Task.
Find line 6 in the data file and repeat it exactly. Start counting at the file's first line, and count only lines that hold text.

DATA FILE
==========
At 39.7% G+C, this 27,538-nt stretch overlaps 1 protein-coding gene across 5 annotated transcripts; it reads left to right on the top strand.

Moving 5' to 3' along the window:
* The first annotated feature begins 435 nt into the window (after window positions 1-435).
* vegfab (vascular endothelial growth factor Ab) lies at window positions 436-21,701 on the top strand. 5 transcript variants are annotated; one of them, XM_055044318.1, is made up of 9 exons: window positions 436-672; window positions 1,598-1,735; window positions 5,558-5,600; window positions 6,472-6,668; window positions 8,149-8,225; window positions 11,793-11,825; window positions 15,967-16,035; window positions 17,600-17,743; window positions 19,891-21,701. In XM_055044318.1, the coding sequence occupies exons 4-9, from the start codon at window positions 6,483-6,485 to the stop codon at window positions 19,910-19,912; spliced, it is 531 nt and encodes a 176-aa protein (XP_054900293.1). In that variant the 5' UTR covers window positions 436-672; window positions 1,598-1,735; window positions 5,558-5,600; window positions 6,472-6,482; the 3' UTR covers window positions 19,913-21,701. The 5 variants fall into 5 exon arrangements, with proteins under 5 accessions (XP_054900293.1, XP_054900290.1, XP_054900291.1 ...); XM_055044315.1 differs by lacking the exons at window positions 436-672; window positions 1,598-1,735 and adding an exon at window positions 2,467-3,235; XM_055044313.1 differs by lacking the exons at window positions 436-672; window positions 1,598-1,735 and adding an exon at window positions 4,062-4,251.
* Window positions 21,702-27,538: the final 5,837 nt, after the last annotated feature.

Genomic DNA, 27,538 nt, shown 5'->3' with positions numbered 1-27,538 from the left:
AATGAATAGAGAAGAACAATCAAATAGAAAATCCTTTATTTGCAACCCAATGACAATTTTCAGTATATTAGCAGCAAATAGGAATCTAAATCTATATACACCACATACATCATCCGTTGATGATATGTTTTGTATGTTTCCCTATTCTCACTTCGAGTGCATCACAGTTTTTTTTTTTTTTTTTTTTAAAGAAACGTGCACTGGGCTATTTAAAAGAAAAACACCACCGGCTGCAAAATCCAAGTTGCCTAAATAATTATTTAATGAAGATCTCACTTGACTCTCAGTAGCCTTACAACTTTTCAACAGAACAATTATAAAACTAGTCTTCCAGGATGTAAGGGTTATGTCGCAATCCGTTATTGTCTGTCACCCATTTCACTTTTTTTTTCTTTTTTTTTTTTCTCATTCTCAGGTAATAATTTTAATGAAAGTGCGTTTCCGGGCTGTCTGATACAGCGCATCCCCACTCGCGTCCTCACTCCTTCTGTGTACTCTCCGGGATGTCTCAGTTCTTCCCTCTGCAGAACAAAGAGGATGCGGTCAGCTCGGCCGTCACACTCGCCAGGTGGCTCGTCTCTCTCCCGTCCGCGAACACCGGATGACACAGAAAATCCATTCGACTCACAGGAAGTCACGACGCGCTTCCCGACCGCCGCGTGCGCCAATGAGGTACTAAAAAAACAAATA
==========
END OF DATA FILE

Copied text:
Genomic DNA, 27,538 nt, shown 5'->3' with positions numbered 1-27,538 from the left: